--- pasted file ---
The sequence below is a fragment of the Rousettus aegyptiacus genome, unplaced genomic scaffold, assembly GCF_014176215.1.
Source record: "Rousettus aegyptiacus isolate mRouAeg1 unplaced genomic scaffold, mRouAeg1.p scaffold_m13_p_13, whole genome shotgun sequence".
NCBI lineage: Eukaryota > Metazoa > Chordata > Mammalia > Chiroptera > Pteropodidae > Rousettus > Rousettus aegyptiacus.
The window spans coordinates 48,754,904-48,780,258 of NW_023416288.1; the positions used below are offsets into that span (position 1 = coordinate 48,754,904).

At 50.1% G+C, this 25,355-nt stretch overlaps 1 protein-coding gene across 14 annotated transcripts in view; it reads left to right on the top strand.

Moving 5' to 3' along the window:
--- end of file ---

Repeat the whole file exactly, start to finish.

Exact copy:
The sequence below is a fragment of the Rousettus aegyptiacus genome, unplaced genomic scaffold, assembly GCF_014176215.1.
Source record: "Rousettus aegyptiacus isolate mRouAeg1 unplaced genomic scaffold, mRouAeg1.p scaffold_m13_p_13, whole genome shotgun sequence".
NCBI lineage: Eukaryota > Metazoa > Chordata > Mammalia > Chiroptera > Pteropodidae > Rousettus > Rousettus aegyptiacus.
The window spans coordinates 48,754,904-48,780,258 of NW_023416288.1; the positions used below are offsets into that span (position 1 = coordinate 48,754,904).

At 50.1% G+C, this 25,355-nt stretch overlaps 1 protein-coding gene across 14 annotated transcripts in view; it reads left to right on the top strand.

Moving 5' to 3' along the window: